VANCOUVER—As British Columbia joins other provinces pledging support for displaced Syrians, an immigration expert says calls for Canada to accept more refugees fail to address the crucial question of who would foot the bill.
University of Toronto sociology professor Monica Boyd said such requests amount to asking the federal government to pay the tab—about $35,000 per refugee family in the first year.
But the topic of funding is absent from the discussion taking place publicly between a growing list of provinces and Ottawa, she noted.
“They’re having a conversation in the middle of a marshmallow,” said Boyd, who is also the Canada Research Chair in Immigration, Inequality, and Public Policy. “What that means is there are certain things that aren’t being said, namely: ‘Where’s the money coming from?'”
Under current regulations, provinces are legally not allowed to sponsor refugees—only the federal government and private citizens have that power. But that hasn’t stopped provinces from chiming in with announcements ranging from demands to boost immigration numbers to provincial funding for refugee support programs.
On Sept. 8, Premier Christy Clark announced a $1 million “readiness fund” to help refugees from war-torn Syria settle in B.C.
The one-time investment will provide trauma counselling, assist professional associations recognize foreign credentials, support job placement programs, and help private sponsors navigate the refugee-sponsorship process.
On Sept. 7, Quebec announced it was prepared to take in 3,650 Syrian refugees by the end of the year—2,450 more than initially planned.
The province promised $29 million to assist in that effort, with most of the money going toward language training, job aid, education, and health care.
Late last week, Ontario called on Ottawa to accept 5,000 Syrian refugees by the end of 2015, while Manitoba committed $40,000 to help settlement service providers accommodate hundreds additional refugees in the coming months.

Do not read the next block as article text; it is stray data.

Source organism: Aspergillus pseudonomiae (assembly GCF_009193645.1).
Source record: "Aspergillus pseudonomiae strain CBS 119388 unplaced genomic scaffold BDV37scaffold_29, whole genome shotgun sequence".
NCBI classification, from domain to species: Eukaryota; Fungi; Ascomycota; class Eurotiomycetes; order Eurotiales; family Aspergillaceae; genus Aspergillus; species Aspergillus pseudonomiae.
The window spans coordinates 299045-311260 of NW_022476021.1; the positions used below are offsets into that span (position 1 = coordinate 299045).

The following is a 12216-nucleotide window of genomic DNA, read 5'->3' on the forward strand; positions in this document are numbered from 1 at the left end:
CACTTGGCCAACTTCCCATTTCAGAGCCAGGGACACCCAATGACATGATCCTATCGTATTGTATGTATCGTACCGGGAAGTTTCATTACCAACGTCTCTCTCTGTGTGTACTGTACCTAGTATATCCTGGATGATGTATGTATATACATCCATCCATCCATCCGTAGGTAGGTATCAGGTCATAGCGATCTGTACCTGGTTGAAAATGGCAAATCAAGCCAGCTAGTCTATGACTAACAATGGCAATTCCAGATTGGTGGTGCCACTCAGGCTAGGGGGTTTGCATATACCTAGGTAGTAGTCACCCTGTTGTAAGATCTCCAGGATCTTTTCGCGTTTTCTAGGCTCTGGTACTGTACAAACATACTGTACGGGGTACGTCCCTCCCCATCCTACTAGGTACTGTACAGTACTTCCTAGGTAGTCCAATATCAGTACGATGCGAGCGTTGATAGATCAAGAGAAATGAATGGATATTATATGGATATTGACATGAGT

“The provinces are saying, ‘Listen, we can support a lot more than what you’re currently bringing in. We can absorb these people. We have the transportation infrastructure; we have the schooling infrastructure; we have assisted housing infrastructure.'” Boyd said.
“They’re not saying, ‘We will pay for these individuals to come,’ and in part they can’t because that is not their political mandate.”
During Clark’s announcement in Vancouver, she emphasized that it wasn’t British Columbia’s job to decide refugee admission numbers.
“That’s (Ottawa’s) job. Our job is to make sure we’re ready,” she said.
Clark teared up as she spoke about the death of three-year-old Syrian refugee Alan Kurdi, whose lifeless body on a Mediterranean beach was captured in a photo that sparked grief around the world.
“Alan Kurdi and his family didn’t die because they were anything but unlucky enough to live in a country wracked by war,” Clark said, pausing to regain her composure.
“We are lucky. Alan Kurdi was unlucky. And our task is to make sure that we take more opportunities to share the great luck that we have as Canadians.”
Prime Minister Stephen Harper has been under pressure to admit more refugees, and he said he will—but while taking care to avoid allowing terrorists from a war zone into Canada.
“This government is committed to acting, committed to bringing more people in, committed to expediting the process. And frankly, I said this before this was in the headlines earlier in this campaign, we already made announcements and we’ll continue to look at how we can improve,” he said.
“But yes … we are talking about a terrorist war zone a lot of people are coming from. We will make sure we are also protecting Canadians from the security risk.”